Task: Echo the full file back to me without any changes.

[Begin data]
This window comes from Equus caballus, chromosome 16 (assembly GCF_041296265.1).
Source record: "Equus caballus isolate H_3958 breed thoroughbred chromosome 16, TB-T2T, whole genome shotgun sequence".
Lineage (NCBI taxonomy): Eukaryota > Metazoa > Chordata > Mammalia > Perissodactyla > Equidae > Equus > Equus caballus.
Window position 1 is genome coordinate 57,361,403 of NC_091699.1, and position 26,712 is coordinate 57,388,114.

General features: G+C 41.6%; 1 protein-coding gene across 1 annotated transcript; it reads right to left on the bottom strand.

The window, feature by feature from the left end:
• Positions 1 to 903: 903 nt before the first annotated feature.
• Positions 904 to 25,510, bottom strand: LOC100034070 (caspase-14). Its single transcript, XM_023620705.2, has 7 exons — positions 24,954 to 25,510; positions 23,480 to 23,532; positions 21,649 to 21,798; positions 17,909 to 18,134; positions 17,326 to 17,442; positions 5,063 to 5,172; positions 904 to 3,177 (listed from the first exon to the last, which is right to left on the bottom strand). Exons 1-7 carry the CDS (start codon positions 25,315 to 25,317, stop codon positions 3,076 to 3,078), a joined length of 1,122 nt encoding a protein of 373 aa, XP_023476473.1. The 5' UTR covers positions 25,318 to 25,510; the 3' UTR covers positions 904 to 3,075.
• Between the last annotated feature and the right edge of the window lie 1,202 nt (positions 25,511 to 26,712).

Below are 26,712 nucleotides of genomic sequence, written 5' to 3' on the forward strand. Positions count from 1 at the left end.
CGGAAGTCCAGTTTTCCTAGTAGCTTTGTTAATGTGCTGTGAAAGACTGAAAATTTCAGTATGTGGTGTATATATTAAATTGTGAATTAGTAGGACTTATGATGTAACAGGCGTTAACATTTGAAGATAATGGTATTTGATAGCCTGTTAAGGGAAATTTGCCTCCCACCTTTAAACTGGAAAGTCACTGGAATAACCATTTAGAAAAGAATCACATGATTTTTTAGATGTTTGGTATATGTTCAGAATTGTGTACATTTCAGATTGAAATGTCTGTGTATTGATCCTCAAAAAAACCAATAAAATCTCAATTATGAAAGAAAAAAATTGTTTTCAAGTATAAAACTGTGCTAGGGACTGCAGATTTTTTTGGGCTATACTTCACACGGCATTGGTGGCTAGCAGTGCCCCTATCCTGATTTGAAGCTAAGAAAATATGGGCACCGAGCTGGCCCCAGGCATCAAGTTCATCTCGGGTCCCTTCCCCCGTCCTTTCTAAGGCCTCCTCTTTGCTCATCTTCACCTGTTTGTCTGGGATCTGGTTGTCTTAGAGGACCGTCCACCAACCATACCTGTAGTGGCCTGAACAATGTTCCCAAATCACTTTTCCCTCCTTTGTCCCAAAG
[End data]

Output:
This window comes from Equus caballus, chromosome 16 (assembly GCF_041296265.1).
Source record: "Equus caballus isolate H_3958 breed thoroughbred chromosome 16, TB-T2T, whole genome shotgun sequence".
Lineage (NCBI taxonomy): Eukaryota > Metazoa > Chordata > Mammalia > Perissodactyla > Equidae > Equus > Equus caballus.
Window position 1 is genome coordinate 57,361,403 of NC_091699.1, and position 26,712 is coordinate 57,388,114.

General features: G+C 41.6%; 1 protein-coding gene across 1 annotated transcript; it reads right to left on the bottom strand.

The window, feature by feature from the left end:
• Positions 1 to 903: 903 nt before the first annotated feature.
• Positions 904 to 25,510, bottom strand: LOC100034070 (caspase-14). Its single transcript, XM_023620705.2, has 7 exons — positions 24,954 to 25,510; positions 23,480 to 23,532; positions 21,649 to 21,798; positions 17,909 to 18,134; positions 17,326 to 17,442; positions 5,063 to 5,172; positions 904 to 3,177 (listed from the first exon to the last, which is right to left on the bottom strand). Exons 1-7 carry the CDS (start codon positions 25,315 to 25,317, stop codon positions 3,076 to 3,078), a joined length of 1,122 nt encoding a protein of 373 aa, XP_023476473.1. The 5' UTR covers positions 25,318 to 25,510; the 3' UTR covers positions 904 to 3,075.
• Between the last annotated feature and the right edge of the window lie 1,202 nt (positions 25,511 to 26,712).

Below are 26,712 nucleotides of genomic sequence, written 5' to 3' on the forward strand. Positions count from 1 at the left end.
CGGAAGTCCAGTTTTCCTAGTAGCTTTGTTAATGTGCTGTGAAAGACTGAAAATTTCAGTATGTGGTGTATATATTAAATTGTGAATTAGTAGGACTTATGATGTAACAGGCGTTAACATTTGAAGATAATGGTATTTGATAGCCTGTTAAGGGAAATTTGCCTCCCACCTTTAAACTGGAAAGTCACTGGAATAACCATTTAGAAAAGAATCACATGATTTTTTAGATGTTTGGTATATGTTCAGAATTGTGTACATTTCAGATTGAAATGTCTGTGTATTGATCCTCAAAAAAACCAATAAAATCTCAATTATGAAAGAAAAAAATTGTTTTCAAGTATAAAACTGTGCTAGGGACTGCAGATTTTTTTGGGCTATACTTCACACGGCATTGGTGGCTAGCAGTGCCCCTATCCTGATTTGAAGCTAAGAAAATATGGGCACCGAGCTGGCCCCAGGCATCAAGTTCATCTCGGGTCCCTTCCCCCGTCCTTTCTAAGGCCTCCTCTTTGCTCATCTTCACCTGTTTGTCTGGGATCTGGTTGTCTTAGAGGACCGTCCACCAACCATACCTGTAGTGGCCTGAACAATGTTCCCAAATCACTTTTCCCTCCTTTGTCCCAAAG